Vladimir Putin
Russian president Vladimir Putin has denied Kremlin-linked hackers were involved in cyberattacks targeting the US Robert Cianflone/Getty

The Kremlin's state computer networks holding sensitive government data "can't be hacked" because they are not connected to the internet, a Russian internet security official has said.

Sergei Plugotarenko, director of the Russian Association for Electronic Communications (RAEC), a major internet watchdog, was responding to recent reports that US military hackers successfully penetrated Russia's power grid, telecommunications networks and the Kremlin's 'command systems'.

"Any vitally important state information systems can't be hacked as they are physically separated from the internet," Plugotarenko told the Tass news agency. He said critical systems are siloed and divided into 'internal' and 'external' purposes to protect classified information.

"External media-related systems (the wider Internet) can be hacked despite any protection," he said. "There will always be a genius hacker or a group of hackers who will be able to do what the persons protecting these resources can't do." He added: "One can only guess what internal systems the Kremlin has."

Plugotarenko told the Tass news agency that Russia's external systems contain "a mould of internal networks made according to special rules" and slammed the American retaliatory hacking claims as "part of the election and post-election hysteria."

The US intelligence community previously accused "senior-most officials" in Russia of orchestrating a series of cyberattacks against its political system. Kremlin-linked hackers reportedly had access to the networks of the Democratic National Committee (DNC) for over a year.

The outcome of the state-sponsored hacking, US officials claimed, was to influence the result of the 2016 presidential election. In response to the cyberattacks, the CIA was said to be prepping "unprecedented covert cyber action" against Russia.

Kremlin spokesperson Dmitry Peskov, commenting on reports of the US cyber operations, indicated that Russia had stepped up the protections on its networks.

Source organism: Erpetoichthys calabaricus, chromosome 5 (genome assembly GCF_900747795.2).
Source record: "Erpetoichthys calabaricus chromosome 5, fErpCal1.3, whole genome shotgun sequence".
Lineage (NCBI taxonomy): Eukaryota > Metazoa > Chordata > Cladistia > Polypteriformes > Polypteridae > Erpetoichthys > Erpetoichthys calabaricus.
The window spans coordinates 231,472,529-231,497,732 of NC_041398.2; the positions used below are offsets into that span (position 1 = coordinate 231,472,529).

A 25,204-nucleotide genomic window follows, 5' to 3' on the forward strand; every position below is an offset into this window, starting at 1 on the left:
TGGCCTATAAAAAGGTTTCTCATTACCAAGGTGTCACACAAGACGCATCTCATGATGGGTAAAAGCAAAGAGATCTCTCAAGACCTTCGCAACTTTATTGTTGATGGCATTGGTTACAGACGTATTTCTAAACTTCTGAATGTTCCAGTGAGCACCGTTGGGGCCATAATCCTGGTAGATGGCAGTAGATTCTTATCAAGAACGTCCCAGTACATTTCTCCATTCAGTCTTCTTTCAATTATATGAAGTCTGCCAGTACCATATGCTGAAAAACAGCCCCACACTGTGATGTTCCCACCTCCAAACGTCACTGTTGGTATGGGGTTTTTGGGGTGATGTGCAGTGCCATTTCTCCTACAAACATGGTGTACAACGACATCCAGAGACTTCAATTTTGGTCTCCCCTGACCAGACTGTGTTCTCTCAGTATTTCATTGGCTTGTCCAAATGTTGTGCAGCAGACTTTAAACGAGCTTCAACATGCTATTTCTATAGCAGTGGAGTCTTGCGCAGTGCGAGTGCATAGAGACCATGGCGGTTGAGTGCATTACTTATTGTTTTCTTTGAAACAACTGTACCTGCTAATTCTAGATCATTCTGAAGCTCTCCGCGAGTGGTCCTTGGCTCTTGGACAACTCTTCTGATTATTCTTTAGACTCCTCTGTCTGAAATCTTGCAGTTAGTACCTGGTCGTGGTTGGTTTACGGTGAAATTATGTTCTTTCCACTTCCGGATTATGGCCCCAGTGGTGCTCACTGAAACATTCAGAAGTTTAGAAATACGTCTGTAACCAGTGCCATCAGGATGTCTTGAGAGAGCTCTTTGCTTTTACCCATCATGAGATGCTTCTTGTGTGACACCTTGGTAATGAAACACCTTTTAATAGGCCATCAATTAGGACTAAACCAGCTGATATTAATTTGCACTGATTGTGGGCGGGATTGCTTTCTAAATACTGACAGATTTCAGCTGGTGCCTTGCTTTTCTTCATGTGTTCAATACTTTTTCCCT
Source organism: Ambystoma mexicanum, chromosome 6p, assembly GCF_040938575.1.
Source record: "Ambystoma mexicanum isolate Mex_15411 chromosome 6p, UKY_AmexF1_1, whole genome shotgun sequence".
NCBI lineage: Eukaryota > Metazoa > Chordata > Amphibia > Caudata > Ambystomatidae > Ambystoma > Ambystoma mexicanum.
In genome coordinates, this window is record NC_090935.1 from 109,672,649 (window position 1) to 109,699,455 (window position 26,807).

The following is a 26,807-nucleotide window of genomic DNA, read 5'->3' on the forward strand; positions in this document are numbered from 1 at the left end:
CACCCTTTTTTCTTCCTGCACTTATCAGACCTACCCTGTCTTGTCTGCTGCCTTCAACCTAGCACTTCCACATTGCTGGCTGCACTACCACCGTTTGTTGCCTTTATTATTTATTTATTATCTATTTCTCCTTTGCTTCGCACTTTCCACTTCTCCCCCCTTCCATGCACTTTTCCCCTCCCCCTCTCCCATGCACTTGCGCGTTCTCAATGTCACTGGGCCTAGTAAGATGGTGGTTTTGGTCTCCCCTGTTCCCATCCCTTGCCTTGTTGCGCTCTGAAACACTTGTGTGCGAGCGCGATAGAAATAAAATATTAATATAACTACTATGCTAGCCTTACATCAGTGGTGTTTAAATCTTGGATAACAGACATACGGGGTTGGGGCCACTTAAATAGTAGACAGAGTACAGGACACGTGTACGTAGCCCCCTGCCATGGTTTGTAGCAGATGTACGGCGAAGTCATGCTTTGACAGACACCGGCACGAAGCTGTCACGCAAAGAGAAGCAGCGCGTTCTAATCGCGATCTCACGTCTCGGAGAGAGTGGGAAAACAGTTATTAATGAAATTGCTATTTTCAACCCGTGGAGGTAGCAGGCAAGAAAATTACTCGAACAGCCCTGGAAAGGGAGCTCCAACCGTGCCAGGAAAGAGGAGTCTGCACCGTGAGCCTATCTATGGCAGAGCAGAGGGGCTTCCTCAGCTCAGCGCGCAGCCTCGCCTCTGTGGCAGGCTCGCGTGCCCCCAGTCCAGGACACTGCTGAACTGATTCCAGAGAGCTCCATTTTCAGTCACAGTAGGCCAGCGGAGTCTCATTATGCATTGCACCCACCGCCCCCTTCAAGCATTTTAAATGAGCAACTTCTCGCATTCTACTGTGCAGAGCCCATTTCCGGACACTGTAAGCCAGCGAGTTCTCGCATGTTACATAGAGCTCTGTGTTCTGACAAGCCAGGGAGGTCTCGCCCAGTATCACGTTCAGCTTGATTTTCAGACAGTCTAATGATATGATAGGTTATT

"The measures of ensuring cybersecurity and information security are taken at a level matching the current moment, and also the threats voiced against us at the official level by the representatives of other countries," he said in early November.

Putin and Obama
Vladimir Putin and Barack Obama square off as tensions rise between Russia and the US ALEXEI DRUZHININ/AFP/Getty Images

Meanwhile, Maria Zakharova, the Russian Foreign Ministry's official spokeswoman, previously accused the US of "state cyber terrorism" because it failed to refute news reports about the hacking of Russian government and infrastructure networks.

"The lack of the US authorities' official response to mass media reports about cyberattacks against Russia means that there is 'state cyber terrorism' in the United States," she said. "[If] the threats broadcast by US mass media are put into effect, Moscow will have the full right to bring accusations against Washington."

Russian president Vladimir Putin has brushed off allegations of state-sponsored hacking. "I don't know anything about it, and on a state level Russia has never done this," he said in September, adding: "Does it even matter who hacked this data?"

Numerous leaks plagued the 2016 US election cycle – mostly directed towards Democratic Party candidate Hillary Clinton. The disclosures included 20,000 DNC emails alongside tens of thousands of messages hacked from the inbox of close aide John Podesta.